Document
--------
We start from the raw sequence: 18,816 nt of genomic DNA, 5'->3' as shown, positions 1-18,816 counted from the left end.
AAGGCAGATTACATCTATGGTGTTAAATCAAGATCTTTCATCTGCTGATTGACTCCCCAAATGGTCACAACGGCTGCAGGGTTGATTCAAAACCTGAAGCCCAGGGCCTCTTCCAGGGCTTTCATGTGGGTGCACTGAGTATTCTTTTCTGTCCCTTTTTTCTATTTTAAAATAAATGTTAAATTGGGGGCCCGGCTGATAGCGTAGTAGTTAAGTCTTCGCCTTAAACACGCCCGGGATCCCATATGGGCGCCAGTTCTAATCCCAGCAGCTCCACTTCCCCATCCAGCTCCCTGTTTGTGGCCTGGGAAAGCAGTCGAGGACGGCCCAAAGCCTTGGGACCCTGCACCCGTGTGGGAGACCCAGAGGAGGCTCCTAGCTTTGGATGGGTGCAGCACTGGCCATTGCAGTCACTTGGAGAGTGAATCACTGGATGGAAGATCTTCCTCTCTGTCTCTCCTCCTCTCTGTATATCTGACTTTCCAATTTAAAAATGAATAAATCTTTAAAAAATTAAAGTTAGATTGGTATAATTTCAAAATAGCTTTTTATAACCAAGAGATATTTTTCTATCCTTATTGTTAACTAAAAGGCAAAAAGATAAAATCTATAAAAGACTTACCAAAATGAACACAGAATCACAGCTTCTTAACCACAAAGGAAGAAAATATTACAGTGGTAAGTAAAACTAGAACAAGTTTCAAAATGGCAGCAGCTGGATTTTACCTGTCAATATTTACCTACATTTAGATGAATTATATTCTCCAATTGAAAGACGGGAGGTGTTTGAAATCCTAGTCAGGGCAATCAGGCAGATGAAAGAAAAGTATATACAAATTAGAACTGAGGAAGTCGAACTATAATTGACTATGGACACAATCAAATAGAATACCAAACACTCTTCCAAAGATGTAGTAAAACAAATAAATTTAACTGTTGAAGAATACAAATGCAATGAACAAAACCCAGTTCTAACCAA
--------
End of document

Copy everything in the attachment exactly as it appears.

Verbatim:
We start from the raw sequence: 18,816 nt of genomic DNA, 5'->3' as shown, positions 1-18,816 counted from the left end.
AAGGCAGATTACATCTATGGTGTTAAATCAAGATCTTTCATCTGCTGATTGACTCCCCAAATGGTCACAACGGCTGCAGGGTTGATTCAAAACCTGAAGCCCAGGGCCTCTTCCAGGGCTTTCATGTGGGTGCACTGAGTATTCTTTTCTGTCCCTTTTTTCTATTTTAAAATAAATGTTAAATTGGGGGCCCGGCTGATAGCGTAGTAGTTAAGTCTTCGCCTTAAACACGCCCGGGATCCCATATGGGCGCCAGTTCTAATCCCAGCAGCTCCACTTCCCCATCCAGCTCCCTGTTTGTGGCCTGGGAAAGCAGTCGAGGACGGCCCAAAGCCTTGGGACCCTGCACCCGTGTGGGAGACCCAGAGGAGGCTCCTAGCTTTGGATGGGTGCAGCACTGGCCATTGCAGTCACTTGGAGAGTGAATCACTGGATGGAAGATCTTCCTCTCTGTCTCTCCTCCTCTCTGTATATCTGACTTTCCAATTTAAAAATGAATAAATCTTTAAAAAATTAAAGTTAGATTGGTATAATTTCAAAATAGCTTTTTATAACCAAGAGATATTTTTCTATCCTTATTGTTAACTAAAAGGCAAAAAGATAAAATCTATAAAAGACTTACCAAAATGAACACAGAATCACAGCTTCTTAACCACAAAGGAAGAAAATATTACAGTGGTAAGTAAAACTAGAACAAGTTTCAAAATGGCAGCAGCTGGATTTTACCTGTCAATATTTACCTACATTTAGATGAATTATATTCTCCAATTGAAAGACGGGAGGTGTTTGAAATCCTAGTCAGGGCAATCAGGCAGATGAAAGAAAAGTATATACAAATTAGAACTGAGGAAGTCGAACTATAATTGACTATGGACACAATCAAATAGAATACCAAACACTCTTCCAAAGATGTAGTAAAACAAATAAATTTAACTGTTGAAGAATACAAATGCAATGAACAAAACCCAGTTCTAACCAA